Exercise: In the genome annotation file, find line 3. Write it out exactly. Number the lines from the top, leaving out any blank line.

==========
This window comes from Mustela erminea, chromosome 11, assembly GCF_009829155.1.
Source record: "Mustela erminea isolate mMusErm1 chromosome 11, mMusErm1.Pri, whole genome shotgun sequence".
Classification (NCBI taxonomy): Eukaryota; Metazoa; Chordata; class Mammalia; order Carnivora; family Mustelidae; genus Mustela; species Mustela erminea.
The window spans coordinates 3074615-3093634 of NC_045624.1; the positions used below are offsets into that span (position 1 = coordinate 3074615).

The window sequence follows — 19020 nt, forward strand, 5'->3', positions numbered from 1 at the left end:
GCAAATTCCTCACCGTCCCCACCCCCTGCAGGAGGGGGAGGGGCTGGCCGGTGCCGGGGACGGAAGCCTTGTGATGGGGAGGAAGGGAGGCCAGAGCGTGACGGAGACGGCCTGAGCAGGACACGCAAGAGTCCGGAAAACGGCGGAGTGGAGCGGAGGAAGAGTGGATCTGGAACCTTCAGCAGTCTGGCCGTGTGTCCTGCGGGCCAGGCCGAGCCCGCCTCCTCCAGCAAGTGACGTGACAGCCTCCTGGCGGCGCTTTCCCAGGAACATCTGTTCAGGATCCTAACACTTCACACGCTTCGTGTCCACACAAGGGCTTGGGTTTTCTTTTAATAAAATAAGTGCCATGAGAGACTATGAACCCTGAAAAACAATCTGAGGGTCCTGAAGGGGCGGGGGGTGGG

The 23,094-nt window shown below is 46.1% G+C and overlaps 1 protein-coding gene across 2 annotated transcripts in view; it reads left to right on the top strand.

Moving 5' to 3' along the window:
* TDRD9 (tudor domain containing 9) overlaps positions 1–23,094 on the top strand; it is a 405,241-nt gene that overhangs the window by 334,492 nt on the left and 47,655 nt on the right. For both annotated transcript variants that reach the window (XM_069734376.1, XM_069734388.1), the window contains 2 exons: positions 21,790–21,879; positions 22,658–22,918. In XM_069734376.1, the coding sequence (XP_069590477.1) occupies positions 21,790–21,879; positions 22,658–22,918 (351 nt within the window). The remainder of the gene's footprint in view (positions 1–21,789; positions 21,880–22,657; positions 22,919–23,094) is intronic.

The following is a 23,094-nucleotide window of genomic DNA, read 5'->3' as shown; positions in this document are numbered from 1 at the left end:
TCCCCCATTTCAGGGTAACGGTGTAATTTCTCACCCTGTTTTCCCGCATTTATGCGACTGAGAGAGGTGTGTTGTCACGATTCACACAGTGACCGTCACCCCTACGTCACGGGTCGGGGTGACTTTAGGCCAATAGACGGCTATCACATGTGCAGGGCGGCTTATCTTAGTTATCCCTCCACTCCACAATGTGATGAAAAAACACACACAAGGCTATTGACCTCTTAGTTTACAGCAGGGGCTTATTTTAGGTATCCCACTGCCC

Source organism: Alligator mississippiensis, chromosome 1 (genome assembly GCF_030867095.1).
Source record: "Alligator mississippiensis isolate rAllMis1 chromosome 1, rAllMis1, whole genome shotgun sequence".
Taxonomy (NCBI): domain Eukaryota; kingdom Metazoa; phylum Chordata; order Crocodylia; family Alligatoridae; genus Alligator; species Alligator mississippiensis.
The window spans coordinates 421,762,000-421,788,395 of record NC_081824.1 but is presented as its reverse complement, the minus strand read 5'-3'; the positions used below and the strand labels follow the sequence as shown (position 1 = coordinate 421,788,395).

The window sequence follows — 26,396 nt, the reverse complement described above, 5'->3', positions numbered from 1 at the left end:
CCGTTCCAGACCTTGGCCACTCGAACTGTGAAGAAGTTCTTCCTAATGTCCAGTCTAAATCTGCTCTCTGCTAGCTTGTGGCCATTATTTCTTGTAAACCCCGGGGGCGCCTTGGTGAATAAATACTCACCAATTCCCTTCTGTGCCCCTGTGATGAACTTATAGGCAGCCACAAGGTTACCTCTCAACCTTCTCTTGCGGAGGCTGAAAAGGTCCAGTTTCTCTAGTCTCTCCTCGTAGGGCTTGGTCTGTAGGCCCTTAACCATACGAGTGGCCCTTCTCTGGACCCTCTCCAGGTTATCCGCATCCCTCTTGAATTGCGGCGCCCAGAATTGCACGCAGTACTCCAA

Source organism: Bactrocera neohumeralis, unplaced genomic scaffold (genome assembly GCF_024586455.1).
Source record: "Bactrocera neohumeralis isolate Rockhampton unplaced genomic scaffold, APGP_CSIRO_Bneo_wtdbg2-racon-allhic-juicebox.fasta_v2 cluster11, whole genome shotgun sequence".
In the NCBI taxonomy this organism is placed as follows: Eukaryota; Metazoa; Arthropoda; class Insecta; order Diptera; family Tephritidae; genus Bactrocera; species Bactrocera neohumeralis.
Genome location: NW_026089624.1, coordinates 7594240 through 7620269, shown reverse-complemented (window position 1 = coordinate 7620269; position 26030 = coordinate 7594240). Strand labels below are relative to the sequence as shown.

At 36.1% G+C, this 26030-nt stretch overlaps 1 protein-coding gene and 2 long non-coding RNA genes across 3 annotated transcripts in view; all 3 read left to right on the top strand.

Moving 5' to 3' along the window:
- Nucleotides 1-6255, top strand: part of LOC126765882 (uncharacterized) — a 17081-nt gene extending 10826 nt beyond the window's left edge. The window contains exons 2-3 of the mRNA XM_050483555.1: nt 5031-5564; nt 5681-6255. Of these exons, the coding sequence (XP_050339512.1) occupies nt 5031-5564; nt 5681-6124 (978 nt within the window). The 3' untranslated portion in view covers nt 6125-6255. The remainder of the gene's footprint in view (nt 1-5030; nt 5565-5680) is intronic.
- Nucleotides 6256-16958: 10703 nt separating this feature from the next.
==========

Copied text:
Classification (NCBI taxonomy): Eukaryota; Metazoa; Chordata; class Mammalia; order Carnivora; family Mustelidae; genus Mustela; species Mustela erminea.